Code Cleanup

Did some much-needed code cleanup. Moved a bunch of global variables that I was experimenting with into the objects where they belong. Now, for example, each moving object has its own “velocity” member and each object that can fire a projectile owns its array of “bullet” objects, and so on. Not glamorous, but work that eventually has to be done. The thing I’m most happy about is that I didn’t overthink it. I just put things where they made sense, without trying to architect a complicated solution for any possible thing that I might want to add in the future. That’s a bad habit that I have, but I’m doing it less often.

Version 0.0.1.1 here.

Latest version here.

Shots Fired

I added code to handle mouse click events. Clicking now fires, which is cool enough that I thought it was worth calling it version 0.0.1.0. It feels much more like the beginnings of a game now. I just had to work out some math for rotations and learn about how BabylonJS’s coordinate system deals with parent/child meshes. Pretty straightforward, which is refreshing.

Check out version 0.0.1.0 here.

Latest version here.

Materials

Got some simple materials working. Struggled for a while because nothing I changed seemed to have any effect. Finally figured out that the problem was that I’m using mesh “instances” instead of actual meshes for each individual object on the screen, and instances can’t have their own unique material. Instances are a technique used to draw lots of copies of the same mesh without hurting performance. Each one can be moved, rotated, etc, but certain things (like the material) is the same for all instances of a mesh.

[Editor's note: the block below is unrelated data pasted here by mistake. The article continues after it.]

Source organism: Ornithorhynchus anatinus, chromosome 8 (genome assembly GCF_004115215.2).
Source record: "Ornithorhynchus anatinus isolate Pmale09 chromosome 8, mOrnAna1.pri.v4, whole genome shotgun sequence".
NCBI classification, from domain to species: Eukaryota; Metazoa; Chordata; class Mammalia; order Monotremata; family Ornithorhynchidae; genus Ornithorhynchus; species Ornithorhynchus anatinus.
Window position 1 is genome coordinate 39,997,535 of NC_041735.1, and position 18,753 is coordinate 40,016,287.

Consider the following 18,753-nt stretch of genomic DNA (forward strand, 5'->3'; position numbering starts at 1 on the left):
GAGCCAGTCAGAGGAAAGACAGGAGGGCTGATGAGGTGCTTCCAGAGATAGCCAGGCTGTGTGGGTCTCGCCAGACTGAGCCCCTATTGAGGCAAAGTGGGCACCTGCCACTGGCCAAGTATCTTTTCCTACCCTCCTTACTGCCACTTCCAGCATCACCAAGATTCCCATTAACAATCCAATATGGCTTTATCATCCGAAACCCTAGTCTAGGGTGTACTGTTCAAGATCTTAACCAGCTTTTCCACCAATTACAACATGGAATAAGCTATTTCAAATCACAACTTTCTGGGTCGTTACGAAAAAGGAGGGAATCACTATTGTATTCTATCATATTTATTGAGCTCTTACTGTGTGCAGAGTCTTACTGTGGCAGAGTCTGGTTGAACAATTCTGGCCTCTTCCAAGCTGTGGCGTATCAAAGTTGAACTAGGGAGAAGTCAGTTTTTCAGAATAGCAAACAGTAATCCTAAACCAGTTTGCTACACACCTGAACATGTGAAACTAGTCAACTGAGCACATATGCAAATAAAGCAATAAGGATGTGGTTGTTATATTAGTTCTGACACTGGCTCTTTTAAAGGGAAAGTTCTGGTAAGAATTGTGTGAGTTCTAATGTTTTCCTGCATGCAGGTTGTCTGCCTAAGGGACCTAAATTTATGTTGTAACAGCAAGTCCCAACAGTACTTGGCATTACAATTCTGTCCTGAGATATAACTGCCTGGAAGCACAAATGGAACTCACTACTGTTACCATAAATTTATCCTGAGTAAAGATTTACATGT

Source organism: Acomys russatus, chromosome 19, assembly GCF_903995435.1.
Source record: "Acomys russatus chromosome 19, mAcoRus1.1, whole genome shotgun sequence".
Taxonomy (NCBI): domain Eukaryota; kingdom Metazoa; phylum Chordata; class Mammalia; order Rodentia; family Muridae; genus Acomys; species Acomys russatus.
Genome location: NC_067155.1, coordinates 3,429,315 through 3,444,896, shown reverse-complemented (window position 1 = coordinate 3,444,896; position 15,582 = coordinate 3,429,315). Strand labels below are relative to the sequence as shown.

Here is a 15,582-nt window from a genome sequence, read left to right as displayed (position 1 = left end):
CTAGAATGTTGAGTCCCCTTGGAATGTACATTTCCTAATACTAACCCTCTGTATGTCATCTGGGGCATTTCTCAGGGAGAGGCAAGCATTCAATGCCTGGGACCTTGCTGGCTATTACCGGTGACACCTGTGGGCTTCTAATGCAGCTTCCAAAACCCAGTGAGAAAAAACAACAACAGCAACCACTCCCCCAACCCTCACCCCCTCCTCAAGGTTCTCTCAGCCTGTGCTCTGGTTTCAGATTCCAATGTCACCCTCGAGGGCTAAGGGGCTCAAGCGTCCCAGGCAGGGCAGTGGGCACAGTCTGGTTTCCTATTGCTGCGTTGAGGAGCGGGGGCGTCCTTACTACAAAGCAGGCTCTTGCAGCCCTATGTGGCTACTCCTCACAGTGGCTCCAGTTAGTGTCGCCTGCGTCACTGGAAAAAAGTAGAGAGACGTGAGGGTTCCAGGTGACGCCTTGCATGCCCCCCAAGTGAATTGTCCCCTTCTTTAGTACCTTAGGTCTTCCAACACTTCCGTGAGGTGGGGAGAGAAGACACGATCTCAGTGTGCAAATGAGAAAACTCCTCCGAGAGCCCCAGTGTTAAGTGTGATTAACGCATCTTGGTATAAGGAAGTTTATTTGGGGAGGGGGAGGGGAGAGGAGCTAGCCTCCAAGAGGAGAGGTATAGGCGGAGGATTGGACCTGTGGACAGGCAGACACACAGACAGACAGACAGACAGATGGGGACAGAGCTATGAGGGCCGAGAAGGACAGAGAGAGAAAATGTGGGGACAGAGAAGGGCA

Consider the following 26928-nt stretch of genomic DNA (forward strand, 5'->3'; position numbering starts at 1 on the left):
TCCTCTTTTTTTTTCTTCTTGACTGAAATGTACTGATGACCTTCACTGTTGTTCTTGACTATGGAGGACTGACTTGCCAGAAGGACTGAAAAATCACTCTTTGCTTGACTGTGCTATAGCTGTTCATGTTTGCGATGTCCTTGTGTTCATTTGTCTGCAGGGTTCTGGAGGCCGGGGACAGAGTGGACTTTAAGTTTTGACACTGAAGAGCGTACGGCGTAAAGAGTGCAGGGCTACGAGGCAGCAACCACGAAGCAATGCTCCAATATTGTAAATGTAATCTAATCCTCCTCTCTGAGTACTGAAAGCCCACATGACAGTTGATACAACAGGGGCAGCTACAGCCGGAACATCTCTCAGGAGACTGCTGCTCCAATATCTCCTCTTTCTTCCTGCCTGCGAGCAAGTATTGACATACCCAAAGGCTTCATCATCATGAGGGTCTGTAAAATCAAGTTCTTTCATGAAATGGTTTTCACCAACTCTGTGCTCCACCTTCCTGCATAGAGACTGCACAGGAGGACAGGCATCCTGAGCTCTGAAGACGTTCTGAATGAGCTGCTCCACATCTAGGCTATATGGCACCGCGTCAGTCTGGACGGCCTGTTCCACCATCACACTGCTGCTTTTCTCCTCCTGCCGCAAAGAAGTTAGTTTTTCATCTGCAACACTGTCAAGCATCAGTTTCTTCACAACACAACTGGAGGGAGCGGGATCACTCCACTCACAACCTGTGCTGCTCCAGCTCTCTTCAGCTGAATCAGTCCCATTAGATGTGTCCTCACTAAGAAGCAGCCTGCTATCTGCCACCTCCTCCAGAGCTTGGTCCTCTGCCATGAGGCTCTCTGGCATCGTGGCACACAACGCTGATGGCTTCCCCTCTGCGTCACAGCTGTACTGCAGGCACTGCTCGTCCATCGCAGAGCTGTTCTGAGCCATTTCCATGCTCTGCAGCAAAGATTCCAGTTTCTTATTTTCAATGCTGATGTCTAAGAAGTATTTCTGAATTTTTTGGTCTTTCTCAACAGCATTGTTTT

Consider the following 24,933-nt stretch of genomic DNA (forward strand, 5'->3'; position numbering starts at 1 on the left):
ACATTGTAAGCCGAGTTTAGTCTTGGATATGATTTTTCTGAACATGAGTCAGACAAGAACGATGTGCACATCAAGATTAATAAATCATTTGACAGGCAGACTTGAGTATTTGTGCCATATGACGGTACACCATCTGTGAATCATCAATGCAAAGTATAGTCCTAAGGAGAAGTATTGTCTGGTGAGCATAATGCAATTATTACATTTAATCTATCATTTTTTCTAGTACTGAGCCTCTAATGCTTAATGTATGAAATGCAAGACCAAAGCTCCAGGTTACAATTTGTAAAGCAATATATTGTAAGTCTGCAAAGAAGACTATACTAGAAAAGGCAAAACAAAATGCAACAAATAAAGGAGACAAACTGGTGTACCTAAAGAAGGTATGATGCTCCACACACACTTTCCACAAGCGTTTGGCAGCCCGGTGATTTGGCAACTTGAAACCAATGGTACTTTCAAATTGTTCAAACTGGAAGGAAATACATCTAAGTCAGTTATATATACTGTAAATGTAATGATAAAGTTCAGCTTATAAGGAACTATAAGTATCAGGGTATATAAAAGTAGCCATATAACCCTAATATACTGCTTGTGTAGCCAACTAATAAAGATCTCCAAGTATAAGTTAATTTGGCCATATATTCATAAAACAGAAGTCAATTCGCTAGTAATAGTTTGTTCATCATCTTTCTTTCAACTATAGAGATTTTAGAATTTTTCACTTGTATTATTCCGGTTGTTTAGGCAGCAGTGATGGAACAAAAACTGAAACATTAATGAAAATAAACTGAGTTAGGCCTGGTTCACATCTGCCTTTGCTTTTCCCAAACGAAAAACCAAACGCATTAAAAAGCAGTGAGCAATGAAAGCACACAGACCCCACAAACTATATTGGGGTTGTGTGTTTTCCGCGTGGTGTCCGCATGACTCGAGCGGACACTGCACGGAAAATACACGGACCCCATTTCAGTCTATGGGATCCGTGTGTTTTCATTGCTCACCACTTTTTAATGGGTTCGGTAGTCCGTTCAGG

Here’s an example of BablyonJS drawing a thousand instances of a single cube.

In the image at the top of this post, you can see some transparent materials on those little dots. Those are my bullet meshes. I want them to be much brighter and have a glowy effect. Just need to learn a little more about the material system. It can do just about anything, with one notable exception being lots of independent lights. You’re only allowed eight lights in a scene, which is a really old-school restriction. That was a limitation of graphics cards in the 1990s. Modern engines allow you to have thousands of lights with barely any performance loss. BabylonJS claims to support 16 (on some systems) but it crashes for me if I try to go beyond eight.

Also added pause/unpause via the escape key.

Version 0.0.0.4 here.

Latest version here.